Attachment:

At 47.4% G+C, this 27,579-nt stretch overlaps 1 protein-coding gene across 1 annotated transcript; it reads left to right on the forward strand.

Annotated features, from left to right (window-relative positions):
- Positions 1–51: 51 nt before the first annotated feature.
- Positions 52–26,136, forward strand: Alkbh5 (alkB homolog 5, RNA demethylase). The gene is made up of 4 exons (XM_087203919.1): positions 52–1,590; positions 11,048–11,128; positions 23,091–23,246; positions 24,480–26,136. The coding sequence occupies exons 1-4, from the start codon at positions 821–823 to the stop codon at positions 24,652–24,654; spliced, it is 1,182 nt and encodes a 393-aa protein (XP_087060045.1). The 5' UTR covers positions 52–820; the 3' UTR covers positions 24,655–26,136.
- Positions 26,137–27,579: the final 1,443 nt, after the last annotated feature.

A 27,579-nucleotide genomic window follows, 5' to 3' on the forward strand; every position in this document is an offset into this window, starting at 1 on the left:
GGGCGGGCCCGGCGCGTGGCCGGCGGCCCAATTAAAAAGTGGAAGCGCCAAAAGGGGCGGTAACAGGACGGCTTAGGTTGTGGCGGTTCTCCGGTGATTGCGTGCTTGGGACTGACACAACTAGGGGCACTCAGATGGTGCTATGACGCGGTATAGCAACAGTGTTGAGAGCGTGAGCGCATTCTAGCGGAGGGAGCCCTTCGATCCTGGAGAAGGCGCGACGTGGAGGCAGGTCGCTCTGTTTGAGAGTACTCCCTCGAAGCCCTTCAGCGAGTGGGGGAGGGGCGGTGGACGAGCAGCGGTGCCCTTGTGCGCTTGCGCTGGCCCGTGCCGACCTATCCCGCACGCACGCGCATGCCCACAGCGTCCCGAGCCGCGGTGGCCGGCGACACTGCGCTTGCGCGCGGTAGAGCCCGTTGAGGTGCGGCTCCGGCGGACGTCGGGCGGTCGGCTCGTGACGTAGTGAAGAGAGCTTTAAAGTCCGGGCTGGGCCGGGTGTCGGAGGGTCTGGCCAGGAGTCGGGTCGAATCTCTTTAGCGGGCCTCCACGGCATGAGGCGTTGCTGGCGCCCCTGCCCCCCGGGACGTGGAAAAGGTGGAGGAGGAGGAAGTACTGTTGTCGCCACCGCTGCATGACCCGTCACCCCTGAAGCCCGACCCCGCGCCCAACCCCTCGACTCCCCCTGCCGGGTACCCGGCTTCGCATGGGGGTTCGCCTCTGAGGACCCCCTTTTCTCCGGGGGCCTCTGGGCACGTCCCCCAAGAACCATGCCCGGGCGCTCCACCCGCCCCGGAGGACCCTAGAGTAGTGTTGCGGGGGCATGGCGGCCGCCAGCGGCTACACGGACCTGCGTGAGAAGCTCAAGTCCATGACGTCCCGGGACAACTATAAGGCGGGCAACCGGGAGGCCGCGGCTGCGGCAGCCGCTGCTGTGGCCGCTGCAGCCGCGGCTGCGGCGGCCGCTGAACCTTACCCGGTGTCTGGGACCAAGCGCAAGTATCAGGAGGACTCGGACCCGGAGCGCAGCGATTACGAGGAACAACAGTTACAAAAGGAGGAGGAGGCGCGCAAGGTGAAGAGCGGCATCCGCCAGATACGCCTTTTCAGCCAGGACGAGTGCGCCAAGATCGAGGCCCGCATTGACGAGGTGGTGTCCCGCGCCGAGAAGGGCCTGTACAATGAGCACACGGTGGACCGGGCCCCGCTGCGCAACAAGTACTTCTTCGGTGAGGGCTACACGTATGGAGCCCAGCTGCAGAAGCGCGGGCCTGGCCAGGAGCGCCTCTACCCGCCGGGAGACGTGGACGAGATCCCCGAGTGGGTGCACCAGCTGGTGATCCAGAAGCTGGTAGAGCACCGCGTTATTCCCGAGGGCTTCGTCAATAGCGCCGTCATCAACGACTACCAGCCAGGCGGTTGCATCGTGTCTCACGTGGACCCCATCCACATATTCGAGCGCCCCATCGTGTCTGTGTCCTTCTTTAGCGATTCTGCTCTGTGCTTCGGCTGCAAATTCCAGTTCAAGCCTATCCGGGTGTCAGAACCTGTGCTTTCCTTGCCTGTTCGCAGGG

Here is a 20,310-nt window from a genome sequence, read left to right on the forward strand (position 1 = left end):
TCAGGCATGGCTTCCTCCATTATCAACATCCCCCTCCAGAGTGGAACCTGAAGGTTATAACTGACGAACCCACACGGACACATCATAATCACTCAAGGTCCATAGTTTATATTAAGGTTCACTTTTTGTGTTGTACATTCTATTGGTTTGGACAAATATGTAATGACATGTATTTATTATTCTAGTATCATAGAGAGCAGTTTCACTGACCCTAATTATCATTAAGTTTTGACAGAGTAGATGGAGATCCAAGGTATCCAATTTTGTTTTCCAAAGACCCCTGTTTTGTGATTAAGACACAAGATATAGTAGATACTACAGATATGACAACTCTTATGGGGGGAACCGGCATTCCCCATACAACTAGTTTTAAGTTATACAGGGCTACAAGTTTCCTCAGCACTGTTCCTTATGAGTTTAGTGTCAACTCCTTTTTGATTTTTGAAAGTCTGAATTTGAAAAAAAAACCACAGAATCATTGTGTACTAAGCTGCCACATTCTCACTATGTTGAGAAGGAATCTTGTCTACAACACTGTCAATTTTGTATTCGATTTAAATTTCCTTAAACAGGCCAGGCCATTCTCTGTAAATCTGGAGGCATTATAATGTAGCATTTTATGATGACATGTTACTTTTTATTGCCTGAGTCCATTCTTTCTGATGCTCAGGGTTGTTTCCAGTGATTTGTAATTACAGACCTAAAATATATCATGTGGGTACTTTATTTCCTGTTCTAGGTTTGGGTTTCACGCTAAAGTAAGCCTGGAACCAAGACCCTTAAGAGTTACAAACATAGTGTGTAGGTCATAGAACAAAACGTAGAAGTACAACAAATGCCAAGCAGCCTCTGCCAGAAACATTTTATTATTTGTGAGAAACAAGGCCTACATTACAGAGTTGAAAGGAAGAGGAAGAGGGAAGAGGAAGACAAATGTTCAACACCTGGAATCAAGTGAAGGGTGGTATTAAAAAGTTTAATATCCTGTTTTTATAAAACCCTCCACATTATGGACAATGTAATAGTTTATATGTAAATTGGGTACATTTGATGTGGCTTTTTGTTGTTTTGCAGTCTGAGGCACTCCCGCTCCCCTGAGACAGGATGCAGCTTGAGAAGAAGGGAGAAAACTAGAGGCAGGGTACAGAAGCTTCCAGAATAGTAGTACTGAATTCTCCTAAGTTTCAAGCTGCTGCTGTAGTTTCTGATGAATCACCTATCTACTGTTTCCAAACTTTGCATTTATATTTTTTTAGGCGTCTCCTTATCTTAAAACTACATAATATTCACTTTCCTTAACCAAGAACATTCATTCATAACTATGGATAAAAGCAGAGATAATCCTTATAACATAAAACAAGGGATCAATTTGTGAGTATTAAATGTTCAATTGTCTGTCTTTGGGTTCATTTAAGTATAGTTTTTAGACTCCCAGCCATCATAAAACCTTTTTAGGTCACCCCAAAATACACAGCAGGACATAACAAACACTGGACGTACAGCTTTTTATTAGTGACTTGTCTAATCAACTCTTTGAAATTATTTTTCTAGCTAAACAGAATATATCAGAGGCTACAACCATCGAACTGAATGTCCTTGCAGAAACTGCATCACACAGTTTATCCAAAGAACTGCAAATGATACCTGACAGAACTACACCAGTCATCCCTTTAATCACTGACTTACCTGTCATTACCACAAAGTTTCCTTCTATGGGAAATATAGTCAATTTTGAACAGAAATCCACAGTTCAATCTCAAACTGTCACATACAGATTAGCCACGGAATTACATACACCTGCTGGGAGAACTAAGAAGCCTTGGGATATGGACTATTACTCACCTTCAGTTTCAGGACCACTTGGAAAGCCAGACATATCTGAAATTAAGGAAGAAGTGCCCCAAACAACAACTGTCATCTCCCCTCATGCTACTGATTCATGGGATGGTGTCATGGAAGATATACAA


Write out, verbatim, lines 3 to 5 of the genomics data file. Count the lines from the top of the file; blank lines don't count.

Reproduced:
- Positions 1–51: 51 nt before the first annotated feature.
- Positions 52–26,136, forward strand: Alkbh5 (alkB homolog 5, RNA demethylase). The gene is made up of 4 exons (XM_087203919.1): positions 52–1,590; positions 11,048–11,128; positions 23,091–23,246; positions 24,480–26,136. The coding sequence occupies exons 1-4, from the start codon at positions 821–823 to the stop codon at positions 24,652–24,654; spliced, it is 1,182 nt and encodes a 393-aa protein (XP_087060045.1). The 5' UTR covers positions 52–820; the 3' UTR covers positions 24,655–26,136.
- Positions 26,137–27,579: the final 1,443 nt, after the last annotated feature.